It doesn’t take a diehard fan of collegiate wrestling to see how much improvement the Ohio State wrestling team has undergone in the past decade. Much of the change can be attributed to its coach, Tom Ryan.
Throughout his first 10 years with the program, Ryan has produced a pair of runner-up finishes in the NCAA tournament, the first conference title for the Buckeyes in 64 years and a team national championship, the first in the history of an OSU wrestling program that first hit the mats in 1921.
Along with the team accomplishments, six Buckeyes have earned 10 national championships with Ryan at the helm. Two of the individual crowns were won this season by sophomore Kyle Snyder and freshman Myles Martin, Nathan Tomasello won as a redshirt freshman in 2015, Logan Stieber won four times, J Jaggers won twice and Mike Pucillo won in 2008.
The backing and following of the OSU wrestling team has reached new levels under the guidance of the former Iowa wrestler.
“I remember when I first got the job here, I had a blow-up mattress and I would just sleep in the office,” Ryan said. “(OSU) hooked me up with a hotel room downtown, but I rarely left here.”
With his family still back in New York preparing to make the move to Columbus, Ryan said he could immerse himself in his work, dedicating every moment to wrestling.
This time was used to assemble his coaching staff, as well as structure the program for the foreseeable future.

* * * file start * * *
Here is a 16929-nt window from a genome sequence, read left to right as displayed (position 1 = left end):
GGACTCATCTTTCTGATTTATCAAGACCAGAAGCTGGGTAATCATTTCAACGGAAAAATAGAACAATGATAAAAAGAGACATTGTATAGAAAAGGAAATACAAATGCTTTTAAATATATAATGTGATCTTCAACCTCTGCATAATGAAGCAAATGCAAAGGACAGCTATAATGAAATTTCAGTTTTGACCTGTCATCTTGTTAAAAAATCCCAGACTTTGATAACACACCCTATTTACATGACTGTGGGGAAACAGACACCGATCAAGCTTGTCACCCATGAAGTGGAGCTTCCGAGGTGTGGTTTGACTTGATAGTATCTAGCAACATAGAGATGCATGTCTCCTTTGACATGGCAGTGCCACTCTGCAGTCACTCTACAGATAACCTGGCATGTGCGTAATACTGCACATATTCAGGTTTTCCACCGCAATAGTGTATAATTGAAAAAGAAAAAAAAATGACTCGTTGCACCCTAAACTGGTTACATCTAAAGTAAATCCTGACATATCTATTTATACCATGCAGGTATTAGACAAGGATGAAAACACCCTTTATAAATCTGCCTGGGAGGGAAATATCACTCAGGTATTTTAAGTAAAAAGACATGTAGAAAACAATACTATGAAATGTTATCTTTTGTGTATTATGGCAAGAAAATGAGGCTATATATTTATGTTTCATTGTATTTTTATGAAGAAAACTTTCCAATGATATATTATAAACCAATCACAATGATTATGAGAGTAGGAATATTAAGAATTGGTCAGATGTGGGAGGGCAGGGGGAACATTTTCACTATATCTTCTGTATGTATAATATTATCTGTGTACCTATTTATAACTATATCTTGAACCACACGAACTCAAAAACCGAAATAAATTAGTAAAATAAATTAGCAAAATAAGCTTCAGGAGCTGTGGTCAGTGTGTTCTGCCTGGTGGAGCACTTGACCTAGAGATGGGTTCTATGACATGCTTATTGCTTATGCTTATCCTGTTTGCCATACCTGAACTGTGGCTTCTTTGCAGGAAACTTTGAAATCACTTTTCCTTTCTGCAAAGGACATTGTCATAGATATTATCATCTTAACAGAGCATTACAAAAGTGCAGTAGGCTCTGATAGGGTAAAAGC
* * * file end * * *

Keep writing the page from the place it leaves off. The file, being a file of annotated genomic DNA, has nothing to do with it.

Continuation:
Through tireless work and effort, Ryan was able to produce back-to-back second-place finishes at the NCAA championships in his second and third seasons. Fast forward six years, and the Buckeyes were hoisting a national-championship trophy for the first time in the team’s existence.
The turnaround has brought national attention to the Buckeyes as a powerhouse in the wrestling world, giving OSU great leverage in terms of recruiting. Since 2012, each of Ryan’s recruiting classes have been ranked in the top 10, according to D1 College Wrestling, with the 2014 class peaking at No. 5.
“The younger kids now that are growing up, the seed that’s planted in their brain watching the TV is Ohio State,” Ryan said. “When I first got here, they were not saying that necessarily.”
A change in culture and networking across the state with people who have a passion for the sport have helped the program to grow at OSU. The support of donors and contributors to the program and the university have also been instrumental, Ryan said.
Tangible evidence of the rise in prominence is the proposed training center for the team, which is set to begin construction sometime this year.
Although things would seem to be going in an entirely new direction, Ryan claimed there was nothing revolutionary or new implemented by the three-time national coach of the year when he arrived in Ohio’s capital city.
“We haven’t reinvented any wheels here,” Ryan said. “You study what schools in various sports have done really well, and you try to put that in place where you are.”
Following a decade of being at the helm for the Scarlet and Gray, Ryan has solidified the wrestling program as one of OSU’s most-followed sports outside of football and basketball. Ryan said fans should continue to watch and cheer on the wrestling team as it continues to build.
“I think the best days are ahead of us,” he said with a smile.
Correction 4/5: An earlier version of the story said Kyle Snyder, Myles Martin and Logan Stieber made up the three wrestlers to win six national championships, when in fact Nathan Tomasello, J Jaggers and Mike Pucillo also won, making the total 10.